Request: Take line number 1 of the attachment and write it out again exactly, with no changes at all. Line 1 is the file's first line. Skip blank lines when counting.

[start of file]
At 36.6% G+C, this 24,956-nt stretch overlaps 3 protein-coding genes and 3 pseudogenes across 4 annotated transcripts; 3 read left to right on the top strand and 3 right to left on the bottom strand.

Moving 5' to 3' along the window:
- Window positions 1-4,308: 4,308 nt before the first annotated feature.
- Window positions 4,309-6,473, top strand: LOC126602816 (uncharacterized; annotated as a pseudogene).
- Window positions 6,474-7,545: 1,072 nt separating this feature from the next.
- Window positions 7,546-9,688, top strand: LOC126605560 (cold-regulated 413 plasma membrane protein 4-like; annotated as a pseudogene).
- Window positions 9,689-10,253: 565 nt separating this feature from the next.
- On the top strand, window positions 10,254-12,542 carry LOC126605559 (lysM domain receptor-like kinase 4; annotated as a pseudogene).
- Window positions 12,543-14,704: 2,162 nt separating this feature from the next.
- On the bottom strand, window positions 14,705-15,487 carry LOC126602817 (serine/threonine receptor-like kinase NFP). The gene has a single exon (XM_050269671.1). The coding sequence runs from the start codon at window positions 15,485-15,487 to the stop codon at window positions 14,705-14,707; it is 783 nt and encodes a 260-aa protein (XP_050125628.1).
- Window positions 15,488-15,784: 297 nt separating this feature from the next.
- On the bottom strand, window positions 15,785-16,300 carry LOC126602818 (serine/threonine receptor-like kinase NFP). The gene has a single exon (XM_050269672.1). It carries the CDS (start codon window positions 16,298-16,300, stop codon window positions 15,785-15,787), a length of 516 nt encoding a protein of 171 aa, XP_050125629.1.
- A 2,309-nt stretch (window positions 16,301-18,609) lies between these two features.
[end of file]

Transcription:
At 36.6% G+C, this 24,956-nt stretch overlaps 3 protein-coding genes and 3 pseudogenes across 4 annotated transcripts; 3 read left to right on the top strand and 3 right to left on the bottom strand.